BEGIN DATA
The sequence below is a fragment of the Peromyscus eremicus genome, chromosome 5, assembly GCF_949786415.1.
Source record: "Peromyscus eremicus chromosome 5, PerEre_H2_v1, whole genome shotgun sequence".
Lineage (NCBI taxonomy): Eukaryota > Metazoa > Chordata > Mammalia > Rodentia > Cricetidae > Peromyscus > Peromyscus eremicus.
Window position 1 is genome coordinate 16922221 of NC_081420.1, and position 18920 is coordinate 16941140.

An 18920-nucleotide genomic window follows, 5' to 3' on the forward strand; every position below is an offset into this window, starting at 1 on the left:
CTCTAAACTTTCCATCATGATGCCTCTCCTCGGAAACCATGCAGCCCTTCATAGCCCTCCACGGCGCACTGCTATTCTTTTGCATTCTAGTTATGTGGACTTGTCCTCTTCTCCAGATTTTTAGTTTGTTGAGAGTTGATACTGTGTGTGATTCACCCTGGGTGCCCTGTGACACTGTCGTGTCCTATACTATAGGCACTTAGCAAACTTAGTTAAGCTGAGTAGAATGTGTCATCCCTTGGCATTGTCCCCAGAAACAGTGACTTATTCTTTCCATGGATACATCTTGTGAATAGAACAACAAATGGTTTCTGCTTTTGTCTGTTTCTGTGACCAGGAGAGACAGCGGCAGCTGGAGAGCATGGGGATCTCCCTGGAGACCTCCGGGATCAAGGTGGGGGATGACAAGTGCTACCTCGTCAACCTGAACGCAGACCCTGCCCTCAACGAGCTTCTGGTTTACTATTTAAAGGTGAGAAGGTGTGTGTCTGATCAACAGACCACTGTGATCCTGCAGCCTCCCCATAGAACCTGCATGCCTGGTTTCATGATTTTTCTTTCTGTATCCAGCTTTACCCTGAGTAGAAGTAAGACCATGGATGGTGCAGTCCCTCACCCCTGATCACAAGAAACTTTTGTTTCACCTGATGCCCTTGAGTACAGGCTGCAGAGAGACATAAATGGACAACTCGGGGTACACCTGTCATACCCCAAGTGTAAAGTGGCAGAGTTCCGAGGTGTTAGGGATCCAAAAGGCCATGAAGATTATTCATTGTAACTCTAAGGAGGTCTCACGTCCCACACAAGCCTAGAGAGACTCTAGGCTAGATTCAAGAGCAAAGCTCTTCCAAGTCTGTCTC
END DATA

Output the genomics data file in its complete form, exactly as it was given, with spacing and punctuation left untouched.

The sequence below is a fragment of the Peromyscus eremicus genome, chromosome 5, assembly GCF_949786415.1.
Source record: "Peromyscus eremicus chromosome 5, PerEre_H2_v1, whole genome shotgun sequence".
Lineage (NCBI taxonomy): Eukaryota > Metazoa > Chordata > Mammalia > Rodentia > Cricetidae > Peromyscus > Peromyscus eremicus.
Window position 1 is genome coordinate 16922221 of NC_081420.1, and position 18920 is coordinate 16941140.

An 18920-nucleotide genomic window follows, 5' to 3' on the forward strand; every position below is an offset into this window, starting at 1 on the left:
CTCTAAACTTTCCATCATGATGCCTCTCCTCGGAAACCATGCAGCCCTTCATAGCCCTCCACGGCGCACTGCTATTCTTTTGCATTCTAGTTATGTGGACTTGTCCTCTTCTCCAGATTTTTAGTTTGTTGAGAGTTGATACTGTGTGTGATTCACCCTGGGTGCCCTGTGACACTGTCGTGTCCTATACTATAGGCACTTAGCAAACTTAGTTAAGCTGAGTAGAATGTGTCATCCCTTGGCATTGTCCCCAGAAACAGTGACTTATTCTTTCCATGGATACATCTTGTGAATAGAACAACAAATGGTTTCTGCTTTTGTCTGTTTCTGTGACCAGGAGAGACAGCGGCAGCTGGAGAGCATGGGGATCTCCCTGGAGACCTCCGGGATCAAGGTGGGGGATGACAAGTGCTACCTCGTCAACCTGAACGCAGACCCTGCCCTCAACGAGCTTCTGGTTTACTATTTAAAGGTGAGAAGGTGTGTGTCTGATCAACAGACCACTGTGATCCTGCAGCCTCCCCATAGAACCTGCATGCCTGGTTTCATGATTTTTCTTTCTGTATCCAGCTTTACCCTGAGTAGAAGTAAGACCATGGATGGTGCAGTCCCTCACCCCTGATCACAAGAAACTTTTGTTTCACCTGATGCCCTTGAGTACAGGCTGCAGAGAGACATAAATGGACAACTCGGGGTACACCTGTCATACCCCAAGTGTAAAGTGGCAGAGTTCCGAGGTGTTAGGGATCCAAAAGGCCATGAAGATTATTCATTGTAACTCTAAGGAGGTCTCACGTCCCACACAAGCCTAGAGAGACTCTAGGCTAGATTCAAGAGCAAAGCTCTTCCAAGTCTGTCTC